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Ghani meets MSF officials over hospital bombing

Ghani meets MSF officials over hospital bombing

Oct 09, 2015 - 18:19

KABUL (Pajhwok): President Ashraf Ghani met with members of medical charity Médecins Sans Frontières’ (MSF) or Doctors without Borders on Friday, two days after the group pressed its demand for an international commission to investigate the bombing of its hospital in northern Kunduz province.

A statement from the Presidential Palace said the president met with Christopher Stokes, MSF general director, and Guilhem Molinie, the group's country director for Afghanistan.

Stokes had earlier said in a press conference the charity sought the creation of an international commission under the Geneva Convictions for investigating the MSF hospital’s bombing in a US airstrike that killed 22 people, including 12 MSF Kunduz.

He said the American forces had violated international laws and it should be ascertained as to why the hospital full of patients was bombed.

President Ghani told the charity officials that he had directed Afghan security forces to prevent such incidents on humanitarian agencies.

“No Afghan soldier had entered the hospital and they did not violate any human rights standards, while human rights violations by terrorist groups are rampant,” said the president.

Ghani said it was necessary the ongoing investigations should be completed and to know how the intelligence was gathered and acted upon. Before the findings, he said, there shouldn’t be any judgments.

Ghani assured the MSF officials of his government’s fully cooperation with foreign forces in investigating the incident.

The president on Thursday appointed a high-level fact-finding delegation to review the troubled province’s security situation.

The delegation comprising Amrullah Saleh, a former head of the National Directorate of Security, Ghulam Farooq Warak, former education minister, Fazel Karim Aimaq, Ayub Rafiqi and Abdullah Mohammadi would investigate the Kunduz incident from all angels independently, Ghani told elders from Kunduz.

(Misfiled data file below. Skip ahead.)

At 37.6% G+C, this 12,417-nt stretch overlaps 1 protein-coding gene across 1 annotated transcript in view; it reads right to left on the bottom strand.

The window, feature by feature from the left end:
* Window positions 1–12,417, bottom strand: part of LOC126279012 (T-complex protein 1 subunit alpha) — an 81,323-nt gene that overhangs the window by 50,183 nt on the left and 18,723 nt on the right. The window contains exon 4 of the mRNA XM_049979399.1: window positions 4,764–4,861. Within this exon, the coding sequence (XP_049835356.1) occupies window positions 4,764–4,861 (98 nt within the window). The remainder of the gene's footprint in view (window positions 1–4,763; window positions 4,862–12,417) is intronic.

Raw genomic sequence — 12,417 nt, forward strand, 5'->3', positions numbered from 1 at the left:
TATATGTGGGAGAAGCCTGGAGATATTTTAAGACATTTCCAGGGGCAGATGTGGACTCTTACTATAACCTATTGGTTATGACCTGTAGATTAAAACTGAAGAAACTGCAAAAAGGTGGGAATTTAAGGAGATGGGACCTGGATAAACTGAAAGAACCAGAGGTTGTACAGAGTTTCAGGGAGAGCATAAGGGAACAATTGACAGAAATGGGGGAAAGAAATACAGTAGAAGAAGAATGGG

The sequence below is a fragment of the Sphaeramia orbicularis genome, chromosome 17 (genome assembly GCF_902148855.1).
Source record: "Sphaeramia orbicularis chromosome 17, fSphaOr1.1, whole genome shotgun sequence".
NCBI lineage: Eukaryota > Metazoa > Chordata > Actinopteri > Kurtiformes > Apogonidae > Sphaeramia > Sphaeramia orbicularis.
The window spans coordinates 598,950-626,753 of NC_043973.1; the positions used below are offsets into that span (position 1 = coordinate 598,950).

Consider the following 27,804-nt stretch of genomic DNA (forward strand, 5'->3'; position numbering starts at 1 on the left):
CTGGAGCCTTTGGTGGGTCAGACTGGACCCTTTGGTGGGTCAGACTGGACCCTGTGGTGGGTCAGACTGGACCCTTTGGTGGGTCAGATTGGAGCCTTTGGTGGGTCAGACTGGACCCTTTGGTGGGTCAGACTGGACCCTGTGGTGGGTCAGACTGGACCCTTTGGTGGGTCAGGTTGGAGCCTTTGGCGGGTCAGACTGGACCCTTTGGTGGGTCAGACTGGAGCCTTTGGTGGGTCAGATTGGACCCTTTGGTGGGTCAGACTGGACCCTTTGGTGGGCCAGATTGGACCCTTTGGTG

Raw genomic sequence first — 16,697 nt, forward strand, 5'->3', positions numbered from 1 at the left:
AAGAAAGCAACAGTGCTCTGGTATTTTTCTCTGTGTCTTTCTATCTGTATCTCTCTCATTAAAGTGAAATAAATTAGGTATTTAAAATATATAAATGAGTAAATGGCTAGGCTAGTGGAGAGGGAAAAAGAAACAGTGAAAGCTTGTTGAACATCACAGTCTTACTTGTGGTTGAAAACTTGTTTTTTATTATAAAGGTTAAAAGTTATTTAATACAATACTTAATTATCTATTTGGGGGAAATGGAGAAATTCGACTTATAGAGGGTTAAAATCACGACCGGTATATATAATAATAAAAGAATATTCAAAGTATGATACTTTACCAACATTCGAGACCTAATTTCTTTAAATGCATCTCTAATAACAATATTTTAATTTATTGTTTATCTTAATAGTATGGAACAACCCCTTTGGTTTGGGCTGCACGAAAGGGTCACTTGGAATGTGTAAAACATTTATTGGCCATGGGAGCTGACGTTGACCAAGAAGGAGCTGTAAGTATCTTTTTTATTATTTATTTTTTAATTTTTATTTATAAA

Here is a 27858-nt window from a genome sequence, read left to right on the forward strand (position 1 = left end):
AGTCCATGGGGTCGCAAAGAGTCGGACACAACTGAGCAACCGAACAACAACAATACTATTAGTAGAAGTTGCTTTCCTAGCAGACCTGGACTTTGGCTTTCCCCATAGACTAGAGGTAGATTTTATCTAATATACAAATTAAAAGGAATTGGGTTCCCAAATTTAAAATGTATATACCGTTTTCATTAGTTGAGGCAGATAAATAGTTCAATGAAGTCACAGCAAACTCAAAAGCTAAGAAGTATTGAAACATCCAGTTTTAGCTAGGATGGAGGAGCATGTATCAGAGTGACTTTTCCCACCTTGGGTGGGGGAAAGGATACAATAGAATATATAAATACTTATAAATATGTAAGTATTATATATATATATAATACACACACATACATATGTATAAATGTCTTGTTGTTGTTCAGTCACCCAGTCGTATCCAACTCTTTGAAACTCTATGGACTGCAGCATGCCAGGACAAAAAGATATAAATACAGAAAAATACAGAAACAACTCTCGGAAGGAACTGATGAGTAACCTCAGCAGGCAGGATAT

The meeting between Ghani and MSF officials comes two days after US President Barack Obama apologised for the deadly bombing and extended condolences to President Ghani.

Obama telephoned MSF International President Joanne Liu to apologize, White House spokesman Josh Earnest had said. Asked whether Obama offered some explanation to Liu, Earnest said no. "He merely offered his heartfelt apology" and a commitment to find out what went wrong, he said.

MSF said that the commission's inquiry would gather facts and evidence from the United States, NATO and Afghanistan, as well as testimony from MSF staff and patients who survived.

Only then would MSF consider whether to bring criminal charges for loss of life and partial destruction of its trauma hospital, which has left tens of thousands of Afghans without access to health care, it said.

"If we let this go, as if it was a non-event, we are basically giving a blank check to any countries who are at war," Liu told a news briefing in Geneva. "If we don't safeguard that medical space for us to do our activities, then it is impossible to work in other contexts like Syria, South Sudan, like Yemen."